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Operation Spadefoot: RCPP in Action

Operation Spadefoot in RI

With just one population of eastern spadefoot toads left in Rhode Island, which hasn’t reproduced since 2014, the species is on the verge of disappearing from the Ocean State, according to the Rhode Island Department of Environmental Management (DEM).

This rare toad has bulging eyes and short legs, with a spade-shaped protrusion on its hind feet that enables it to burrow into sandy soil – in a spiral – where it stays moist and cool, and out-of-sight from predators.

The spadefoot reproduces only under very specific environmental conditions involving just the right amount of sunlight and water in vernal pools – conditions that haven’t been met in more than five years in Rhode Island.

University of Rhode Island (URI) herpetologist Nancy Karraker and research associate Bill Buffum are trying to avert the spadefoot’s extirpation by building new wetland habitat for them in several communities around the state.
Calling their project “Operation Spadefoot RI,” Karraker and Buffum are building the right kind of ephemeral pools the toads require for breeding.

“In May 2015, we brought together more than two dozen volunteers to build the first two pools not far from the state’s historic spadefoot toad population in Richmond,” said Buffum.

The first of these man-made breeding pools was installed on property owned by the Richmond Rural Preservation Land Trust, funded in part through the  Natural Resource Conservation Service’s Regional Conservation Partnership Program (RCPP).

Partnerships at work

Partners include the Natural Resources Conservation Service (NRCS), URI, DEM, the Rhode Island Natural History Survey, The Nature Conservancy, Roger Williams Park Zoo, the Rhode Island Conservation Stewardship Collaborative, the Beech Tree Foundation, and the Richmond Rural Preservation Land Trust.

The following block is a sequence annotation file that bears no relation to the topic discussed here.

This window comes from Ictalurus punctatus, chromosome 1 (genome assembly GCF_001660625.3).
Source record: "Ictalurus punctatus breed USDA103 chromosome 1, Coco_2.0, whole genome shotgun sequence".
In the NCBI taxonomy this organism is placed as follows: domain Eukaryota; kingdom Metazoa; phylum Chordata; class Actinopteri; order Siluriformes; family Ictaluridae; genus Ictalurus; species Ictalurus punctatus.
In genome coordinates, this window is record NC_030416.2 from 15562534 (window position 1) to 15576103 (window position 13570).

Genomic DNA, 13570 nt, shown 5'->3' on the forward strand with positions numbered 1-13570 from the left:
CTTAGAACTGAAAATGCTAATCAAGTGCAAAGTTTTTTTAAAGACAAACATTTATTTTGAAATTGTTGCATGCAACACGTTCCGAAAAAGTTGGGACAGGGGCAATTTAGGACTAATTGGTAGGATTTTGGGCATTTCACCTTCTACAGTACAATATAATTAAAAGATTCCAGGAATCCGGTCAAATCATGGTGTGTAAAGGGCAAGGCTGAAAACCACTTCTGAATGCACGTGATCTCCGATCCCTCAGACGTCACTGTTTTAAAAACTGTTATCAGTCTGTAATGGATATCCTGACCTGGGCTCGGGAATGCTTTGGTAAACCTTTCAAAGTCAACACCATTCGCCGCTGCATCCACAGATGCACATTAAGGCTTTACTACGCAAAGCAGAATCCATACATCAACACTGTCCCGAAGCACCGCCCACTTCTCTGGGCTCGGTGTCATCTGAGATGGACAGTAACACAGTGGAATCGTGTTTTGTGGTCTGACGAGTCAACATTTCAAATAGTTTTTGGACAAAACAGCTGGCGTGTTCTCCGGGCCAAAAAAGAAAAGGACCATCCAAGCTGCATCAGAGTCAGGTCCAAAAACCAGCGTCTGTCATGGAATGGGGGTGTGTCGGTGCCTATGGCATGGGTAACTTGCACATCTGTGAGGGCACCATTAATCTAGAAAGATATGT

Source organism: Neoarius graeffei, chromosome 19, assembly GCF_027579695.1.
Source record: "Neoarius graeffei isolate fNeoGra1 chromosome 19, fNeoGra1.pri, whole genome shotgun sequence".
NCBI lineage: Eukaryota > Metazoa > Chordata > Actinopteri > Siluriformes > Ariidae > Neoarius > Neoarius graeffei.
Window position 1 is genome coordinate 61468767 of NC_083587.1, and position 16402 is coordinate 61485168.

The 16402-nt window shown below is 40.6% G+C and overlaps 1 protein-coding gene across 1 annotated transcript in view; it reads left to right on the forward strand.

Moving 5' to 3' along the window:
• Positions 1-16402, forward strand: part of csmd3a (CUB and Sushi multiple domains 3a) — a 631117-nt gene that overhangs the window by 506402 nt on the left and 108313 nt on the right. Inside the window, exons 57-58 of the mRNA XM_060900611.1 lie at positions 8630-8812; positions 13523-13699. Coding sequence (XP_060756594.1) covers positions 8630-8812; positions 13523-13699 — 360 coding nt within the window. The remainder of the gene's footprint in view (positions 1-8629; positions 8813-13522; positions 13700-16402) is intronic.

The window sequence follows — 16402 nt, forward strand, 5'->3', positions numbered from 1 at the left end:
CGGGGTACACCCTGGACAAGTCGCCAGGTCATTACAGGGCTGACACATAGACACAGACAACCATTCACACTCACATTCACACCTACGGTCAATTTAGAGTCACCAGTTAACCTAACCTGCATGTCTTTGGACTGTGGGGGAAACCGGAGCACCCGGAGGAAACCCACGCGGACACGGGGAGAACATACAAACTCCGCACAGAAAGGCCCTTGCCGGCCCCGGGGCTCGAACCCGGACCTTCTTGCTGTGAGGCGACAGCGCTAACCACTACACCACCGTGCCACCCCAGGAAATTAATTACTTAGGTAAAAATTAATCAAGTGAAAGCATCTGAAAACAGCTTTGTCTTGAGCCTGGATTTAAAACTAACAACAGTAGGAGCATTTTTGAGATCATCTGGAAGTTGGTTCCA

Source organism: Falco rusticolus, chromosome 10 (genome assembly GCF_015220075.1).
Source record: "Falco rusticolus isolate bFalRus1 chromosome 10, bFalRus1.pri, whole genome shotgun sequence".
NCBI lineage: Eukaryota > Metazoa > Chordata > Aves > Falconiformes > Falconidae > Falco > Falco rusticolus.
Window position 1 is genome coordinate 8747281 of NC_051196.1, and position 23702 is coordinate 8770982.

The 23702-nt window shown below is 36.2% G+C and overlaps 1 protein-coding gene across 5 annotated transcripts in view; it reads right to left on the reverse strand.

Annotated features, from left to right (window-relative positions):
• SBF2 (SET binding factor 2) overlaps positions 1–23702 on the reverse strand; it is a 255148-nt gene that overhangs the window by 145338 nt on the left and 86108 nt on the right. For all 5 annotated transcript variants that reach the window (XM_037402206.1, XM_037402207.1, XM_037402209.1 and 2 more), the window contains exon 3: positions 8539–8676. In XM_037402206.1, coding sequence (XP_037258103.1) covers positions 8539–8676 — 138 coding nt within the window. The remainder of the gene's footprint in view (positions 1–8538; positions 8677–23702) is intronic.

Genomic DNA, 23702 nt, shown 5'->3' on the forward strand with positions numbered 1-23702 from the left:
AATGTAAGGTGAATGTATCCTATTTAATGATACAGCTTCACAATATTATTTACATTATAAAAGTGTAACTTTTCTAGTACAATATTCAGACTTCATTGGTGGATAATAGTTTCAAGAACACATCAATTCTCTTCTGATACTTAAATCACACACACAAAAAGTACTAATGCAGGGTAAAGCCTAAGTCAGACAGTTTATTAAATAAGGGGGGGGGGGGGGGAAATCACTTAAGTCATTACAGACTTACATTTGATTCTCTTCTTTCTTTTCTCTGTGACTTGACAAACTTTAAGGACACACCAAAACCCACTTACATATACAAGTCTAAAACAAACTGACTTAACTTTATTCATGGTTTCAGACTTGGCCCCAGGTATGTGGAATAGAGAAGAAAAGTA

About the RCPP project

The URI RCPP project is funded under a 2015 five-year cooperative agreement with NRCS entitled Partners Protecting Source Waters of RI. The total project budget of $224,998 includes NRCS funding of $112,449, and a matching URI contribution.

“The goal of the agreement is improved water quality and wildlife habitat in Rhode Island through expanded adoption of conservation practices near riparian areas that address eight natural resource concerns related to inadequate wildlife habitat, soil erosion and plant condition in riparian areas,” said Chris Modisette, NRCS State Resource Conservationist.

To address these resource concerns, URI is encouraging landowners to implement conservation practices to support four priority activities, one of which is creating vernal pools to provide habitat for amphibians.


The Regional Conservation Partnership Program is a partner-driven approach to conservation that funds solutions to natural resource challenges on agricultural land. By leveraging collective resources and collaborating on common goals, RCPP demonstrates the power of public-private partnerships in delivering results for agriculture and conservation.

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